EPA anticipates that this action will afford additional protection to the waters of Massachusetts Bay and organisms that inhabit them. By covering the barrel field and surrounding seafloor sediment of the historic IWS, potential contaminants should be prevented from entering the water column or food web in Massachusetts Bay.
Executive Order 13771 Reducing Regulation and Controlling Regulatory Costs
This action would not be a ``significant regulatory action'' under the terms of Executive Order 12866 (58 FR 51735, October 3, 1993) and is, therefore, not subject to review under Executive Order 13771. See OMB, ``Guidance Implementing Executive Order 13771, Titled ``Reducing Regulation and Controlling Regulatory Costs'' (M-17-21) (April 5, 2017), p. 3 (``An `E.O. 13771 Regulatory Action' is: (i) A significant regulatory action as defined in section 3(f) of E.O. 12866 that has been finalized and that imposes total costs greater than zero. . . .'').
Congressional Review Act
The Congressional Review Act, 5 U.S.C. 801 et seq., as added by the Small Business Regulatory Enforcement Fairness Act of 1996, generally provides that before a rule may take effect, the agency promulgating the rule must submit a rule report, which includes a copy of the rule, to each House of the Congress and to the Comptroller General of the United States. EPA will submit a report containing this rule and other required information to the U.S. Senate, the U.S. House of Representatives, and the Comptroller General of the United States prior to publication of the rule in the Federal Register. A ``major rule'' cannot take effect until 60 days after it is published in the Federal Register. This action is not a major rule as defined by 5 U.S.C. 804(2). This rule will be effective 30 days after date of publication.
List of Subjects in 40 CFR Part 228
Environmental protection, Water pollution control.
Dated: May 15, 2018.
Alexandra Dapolito Dunn
Regional Administrator, EPA Region 1.
For the reasons stated in the preamble, title 40, Chapter I, of the Code of Federal Regulations is to be amended as set forth below.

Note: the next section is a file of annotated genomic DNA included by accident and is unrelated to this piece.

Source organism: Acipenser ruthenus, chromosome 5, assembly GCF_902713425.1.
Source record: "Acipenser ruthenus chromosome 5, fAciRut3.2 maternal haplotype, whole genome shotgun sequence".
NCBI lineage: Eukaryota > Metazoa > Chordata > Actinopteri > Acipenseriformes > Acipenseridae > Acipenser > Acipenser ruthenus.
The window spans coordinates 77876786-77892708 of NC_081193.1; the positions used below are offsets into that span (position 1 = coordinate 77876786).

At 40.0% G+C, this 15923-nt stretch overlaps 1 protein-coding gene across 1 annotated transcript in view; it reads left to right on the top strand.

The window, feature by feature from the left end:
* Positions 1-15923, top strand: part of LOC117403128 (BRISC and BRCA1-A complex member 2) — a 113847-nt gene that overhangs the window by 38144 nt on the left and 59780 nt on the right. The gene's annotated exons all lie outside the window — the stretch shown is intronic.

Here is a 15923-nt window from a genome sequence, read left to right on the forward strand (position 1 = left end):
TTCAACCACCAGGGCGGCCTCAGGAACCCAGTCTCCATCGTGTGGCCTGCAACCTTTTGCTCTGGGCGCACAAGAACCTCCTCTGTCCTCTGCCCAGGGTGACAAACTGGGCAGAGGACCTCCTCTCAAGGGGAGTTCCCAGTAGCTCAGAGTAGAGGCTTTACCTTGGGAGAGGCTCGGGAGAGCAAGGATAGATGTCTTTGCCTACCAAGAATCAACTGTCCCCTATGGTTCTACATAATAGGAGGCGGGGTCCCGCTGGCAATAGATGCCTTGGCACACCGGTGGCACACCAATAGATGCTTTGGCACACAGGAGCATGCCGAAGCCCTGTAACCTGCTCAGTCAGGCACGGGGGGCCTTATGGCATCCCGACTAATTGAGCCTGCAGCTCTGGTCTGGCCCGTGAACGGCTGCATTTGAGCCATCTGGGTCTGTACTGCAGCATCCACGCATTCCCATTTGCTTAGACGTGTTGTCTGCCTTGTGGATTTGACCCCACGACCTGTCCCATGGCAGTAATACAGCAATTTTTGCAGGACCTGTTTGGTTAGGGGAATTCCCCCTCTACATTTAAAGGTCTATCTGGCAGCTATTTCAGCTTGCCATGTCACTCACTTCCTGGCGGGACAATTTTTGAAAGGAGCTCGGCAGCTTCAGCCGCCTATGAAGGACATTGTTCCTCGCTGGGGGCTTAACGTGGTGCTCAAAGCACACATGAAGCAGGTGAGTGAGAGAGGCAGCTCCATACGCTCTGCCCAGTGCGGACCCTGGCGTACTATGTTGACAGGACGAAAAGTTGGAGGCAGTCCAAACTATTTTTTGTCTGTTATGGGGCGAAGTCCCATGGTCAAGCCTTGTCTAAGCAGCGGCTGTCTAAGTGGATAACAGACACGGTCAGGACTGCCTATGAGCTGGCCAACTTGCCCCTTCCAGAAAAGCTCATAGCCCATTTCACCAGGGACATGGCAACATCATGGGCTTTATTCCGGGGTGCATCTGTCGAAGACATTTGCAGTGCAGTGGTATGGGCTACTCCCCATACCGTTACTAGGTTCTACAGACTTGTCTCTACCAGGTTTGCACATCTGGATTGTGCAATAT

PART 228--CRITERIA FOR THE MANAGEMENT OF DISPOSAL SITES FOR OCEAN DUMPING
The authority citation for part 228 continues to read as follows:
Authority: 33 U.S.C. 1412 and 1418.
Amend Sec. 228.15 by revising paragraphs (b)(2)(i), (ii), (iii), and (vi) to read as follows:
Sec. 228.15 Dumping sites designated on a final basis.
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(b) * * *
(2) * * *
(i) Location: Two overlapping circles: Center of existing MBDS: 42deg25.1' N, 70deg35.0' W, 1 nautical mile radius; Center of temporary expansion: 42deg26.417' N, 70deg35.373' W, 0.75 nautical mile radius (NAD 1983).
(ii) Size: 4.60 sq. nautical miles.
(iii) Depth: Range from 70 to 91 meters.
* * * * *
(vi) Restriction: Disposal shall be limited to dredged material which meets the requirements of the MPRSA and its accompanying regulations. Disposal-and-capping is prohibited at the MBDS until its efficacy can be effectively demonstrated. The temporary expansion of the MBDS shall be used solely for the disposal of suitable dredged material generated during the Boston Harbor Deep Draft Navigation Project using the berm-building method devised and tested by the U.S. Army Corps of Engineers. The temporary expansion will automatically close upon completion of the Boston Harbor Deep Draft Navigation Project.
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FR Doc. 2018-11322 Filed 5-25-18; 8:45 am
BILLING CODE 6560-50-P